The region containing the most highly differentiated SNPs identified by the single-SNP FST analysis is 9.8 – 11.8 Mb on chromosome 10. Variation in this region was also found to correlate with multiple traits: drop ear, size and boldness. As boldness shows a strong correlation with the other traits, we focused on analyzing the contribution of variants in this region to drop ear and size. We first analyzed the variation in allele frequencies of the SNPs most associated with size and drop ear across breeds scored for these traits. Size was measured as the breed average in kg, and drop ear was scored on a scale of 1-5 (Figure 4A). The SNP most associated with ear type (chr10: 11,072,007) showed correlation with this trait, but little association with size. Allele frequencies display continuous variation between breeds. In contrast, the minor allele at the SNP most associated with size (chr10: 11,169,956) was not present in most breeds, but close to fixation in a subset of small breeds (Chihuahua, Yorkshire Terrier, Border Terrier, Schipperke, Jack Russell Terrier). All of these breeds were also fixed for the prick ear allele at the ear type SNP. Based on this analysis, we hypothesize that combinations of two alleles at these two SNP loci result in three main haplotypes affecting ear type and body size segregate among dogs (Figure 4B). The small size-pricked ear combination is present in the small (non-chondrodysplasic) breeds mentioned. All other breeds genotyped possess the large-prick or large size-drop ear haplotype, and the small size-drop ear combination is not observed in our dataset.

Figure 4. Variation in allele frequencies of the SNPs with the strongest association to drop ear (chr10:11,072,007) and body size (chr10:11,169,956).

A) The frequency of these two SNPs in each breed is plotted against the classification of each breed according to body size and drop ear phenotype. The first SNP shows continuous variation in frequency between breeds, and correlates with drop ear class (1  =  pricked ear, 5  =  dropped ear). At the second SNP, one allele has very high frequency in some small breeds, but very low frequency in all other breeds. A set of small breeds with high minor allele frequency at this SNP are marked. B) The allele frequencies at these SNPs are consistent with the presence of three haplotypes, associated with different combinations of these traits.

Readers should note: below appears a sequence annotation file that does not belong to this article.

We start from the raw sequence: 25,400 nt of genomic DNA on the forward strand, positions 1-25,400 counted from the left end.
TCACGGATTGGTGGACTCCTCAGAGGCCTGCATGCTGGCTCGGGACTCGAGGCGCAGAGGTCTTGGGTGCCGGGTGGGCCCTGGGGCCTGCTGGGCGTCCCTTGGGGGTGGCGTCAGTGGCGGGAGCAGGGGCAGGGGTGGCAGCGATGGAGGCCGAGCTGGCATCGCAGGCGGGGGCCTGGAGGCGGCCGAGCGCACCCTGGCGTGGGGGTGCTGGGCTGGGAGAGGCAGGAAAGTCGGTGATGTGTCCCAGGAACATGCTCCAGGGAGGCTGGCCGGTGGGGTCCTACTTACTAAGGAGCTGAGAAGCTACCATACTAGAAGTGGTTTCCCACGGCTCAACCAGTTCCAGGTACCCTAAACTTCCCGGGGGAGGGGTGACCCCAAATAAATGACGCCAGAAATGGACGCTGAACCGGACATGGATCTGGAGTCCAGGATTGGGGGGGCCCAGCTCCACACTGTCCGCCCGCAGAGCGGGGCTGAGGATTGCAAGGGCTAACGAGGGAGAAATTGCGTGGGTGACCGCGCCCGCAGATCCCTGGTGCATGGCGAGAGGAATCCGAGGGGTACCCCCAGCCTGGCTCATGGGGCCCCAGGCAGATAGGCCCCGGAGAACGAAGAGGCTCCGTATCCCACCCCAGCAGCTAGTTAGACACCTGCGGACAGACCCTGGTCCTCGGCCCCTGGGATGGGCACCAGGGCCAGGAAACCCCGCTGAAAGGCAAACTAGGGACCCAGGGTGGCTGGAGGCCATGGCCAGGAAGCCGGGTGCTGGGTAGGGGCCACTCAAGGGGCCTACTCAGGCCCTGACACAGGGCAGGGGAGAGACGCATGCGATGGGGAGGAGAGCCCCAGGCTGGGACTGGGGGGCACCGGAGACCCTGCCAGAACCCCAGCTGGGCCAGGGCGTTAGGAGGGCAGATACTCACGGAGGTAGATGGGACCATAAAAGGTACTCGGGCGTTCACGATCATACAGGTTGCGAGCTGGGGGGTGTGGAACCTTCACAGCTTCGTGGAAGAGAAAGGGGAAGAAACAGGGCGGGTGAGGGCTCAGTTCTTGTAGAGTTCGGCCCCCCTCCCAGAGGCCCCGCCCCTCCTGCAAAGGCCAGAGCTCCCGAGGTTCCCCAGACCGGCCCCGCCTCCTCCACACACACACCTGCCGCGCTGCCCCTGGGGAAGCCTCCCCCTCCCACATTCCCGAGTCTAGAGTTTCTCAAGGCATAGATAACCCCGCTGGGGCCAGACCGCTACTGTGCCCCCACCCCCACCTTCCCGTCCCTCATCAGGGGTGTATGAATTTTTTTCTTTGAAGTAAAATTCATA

In order to identify variants potentially responsible for these traits, we comprehensively characterized variation in a genomic segment encompassing this region (chr10: 9.5 Mb – 12.5 Mb) using Roche NimbleGen hybrid capture and sequencing using an Illumina Genome Analyzer. We choose 3 breeds with the dropped ear phenotype (Lagotto Romagnolo, Leonberger, and Bernese Mountain Dog) and 3 with the pricked ear phenotype (Chinese Crested, Schipperke, and Finnish Spitz). Two of the pricked ear breeds are small, with breed average <6 kg: Chinese Crested and Schipperke. We sequenced each breed independently, using a pool of 5 dogs from each breed. On average 8 million reads per pool were produced, of which 48% mapped to the 3 Mb region on chr10. In total, 61% of this region was mapped by at least one read. In the 68% of the region defined as non-repetitive, reads mapped to 98% of bases, at an average coverage depth of 114x. By comparison with the reference sequence, we identified fixed differences and polymorphic sites within each breed. Differences in the pattern of polymorphism between dropped and pricked eared dogs are clearly apparent, and drop eared breeds exhibit a lower level of variation on average compared with prick eared dogs, which is mainly restricted to a ∼2 Mb region between 9.5 Mb and 11.5 Mb (Figure 5).